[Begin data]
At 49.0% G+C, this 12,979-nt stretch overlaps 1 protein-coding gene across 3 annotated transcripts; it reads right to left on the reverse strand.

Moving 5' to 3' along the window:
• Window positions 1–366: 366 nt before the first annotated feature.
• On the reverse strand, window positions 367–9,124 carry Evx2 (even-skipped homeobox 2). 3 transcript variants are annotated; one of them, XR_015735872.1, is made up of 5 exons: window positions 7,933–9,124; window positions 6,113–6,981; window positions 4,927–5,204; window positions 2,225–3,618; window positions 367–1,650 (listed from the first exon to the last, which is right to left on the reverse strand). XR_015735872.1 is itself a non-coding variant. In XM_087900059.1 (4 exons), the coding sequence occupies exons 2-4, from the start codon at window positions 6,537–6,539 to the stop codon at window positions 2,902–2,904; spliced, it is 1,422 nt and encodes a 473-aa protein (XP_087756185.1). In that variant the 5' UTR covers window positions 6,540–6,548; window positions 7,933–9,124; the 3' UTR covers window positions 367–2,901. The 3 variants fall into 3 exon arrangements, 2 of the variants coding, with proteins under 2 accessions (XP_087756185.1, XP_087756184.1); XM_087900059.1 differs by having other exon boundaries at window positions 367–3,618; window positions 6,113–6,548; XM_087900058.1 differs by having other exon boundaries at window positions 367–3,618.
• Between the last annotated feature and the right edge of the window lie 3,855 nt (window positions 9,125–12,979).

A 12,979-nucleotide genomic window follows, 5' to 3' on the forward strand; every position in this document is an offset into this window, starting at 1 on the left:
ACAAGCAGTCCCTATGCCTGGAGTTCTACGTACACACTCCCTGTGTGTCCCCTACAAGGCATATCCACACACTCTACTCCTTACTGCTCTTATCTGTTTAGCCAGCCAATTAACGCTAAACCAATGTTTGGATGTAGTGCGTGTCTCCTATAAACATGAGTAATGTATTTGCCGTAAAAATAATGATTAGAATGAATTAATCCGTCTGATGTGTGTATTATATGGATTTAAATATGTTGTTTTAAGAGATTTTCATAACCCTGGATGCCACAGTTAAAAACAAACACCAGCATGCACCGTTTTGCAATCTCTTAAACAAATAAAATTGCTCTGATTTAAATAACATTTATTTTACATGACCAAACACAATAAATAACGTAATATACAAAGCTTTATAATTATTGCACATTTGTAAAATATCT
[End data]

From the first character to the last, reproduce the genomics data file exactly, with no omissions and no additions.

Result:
At 49.0% G+C, this 12,979-nt stretch overlaps 1 protein-coding gene across 3 annotated transcripts; it reads right to left on the reverse strand.

Moving 5' to 3' along the window:
• Window positions 1–366: 366 nt before the first annotated feature.
• On the reverse strand, window positions 367–9,124 carry Evx2 (even-skipped homeobox 2). 3 transcript variants are annotated; one of them, XR_015735872.1, is made up of 5 exons: window positions 7,933–9,124; window positions 6,113–6,981; window positions 4,927–5,204; window positions 2,225–3,618; window positions 367–1,650 (listed from the first exon to the last, which is right to left on the reverse strand). XR_015735872.1 is itself a non-coding variant. In XM_087900059.1 (4 exons), the coding sequence occupies exons 2-4, from the start codon at window positions 6,537–6,539 to the stop codon at window positions 2,902–2,904; spliced, it is 1,422 nt and encodes a 473-aa protein (XP_087756185.1). In that variant the 5' UTR covers window positions 6,540–6,548; window positions 7,933–9,124; the 3' UTR covers window positions 367–2,901. The 3 variants fall into 3 exon arrangements, 2 of the variants coding, with proteins under 2 accessions (XP_087756185.1, XP_087756184.1); XM_087900059.1 differs by having other exon boundaries at window positions 367–3,618; window positions 6,113–6,548; XM_087900058.1 differs by having other exon boundaries at window positions 367–3,618.
• Between the last annotated feature and the right edge of the window lie 3,855 nt (window positions 9,125–12,979).

A 12,979-nucleotide genomic window follows, 5' to 3' on the forward strand; every position in this document is an offset into this window, starting at 1 on the left:
ACAAGCAGTCCCTATGCCTGGAGTTCTACGTACACACTCCCTGTGTGTCCCCTACAAGGCATATCCACACACTCTACTCCTTACTGCTCTTATCTGTTTAGCCAGCCAATTAACGCTAAACCAATGTTTGGATGTAGTGCGTGTCTCCTATAAACATGAGTAATGTATTTGCCGTAAAAATAATGATTAGAATGAATTAATCCGTCTGATGTGTGTATTATATGGATTTAAATATGTTGTTTTAAGAGATTTTCATAACCCTGGATGCCACAGTTAAAAACAAACACCAGCATGCACCGTTTTGCAATCTCTTAAACAAATAAAATTGCTCTGATTTAAATAACATTTATTTTACATGACCAAACACAATAAATAACGTAATATACAAAGCTTTATAATTATTGCACATTTGTAAAATATCT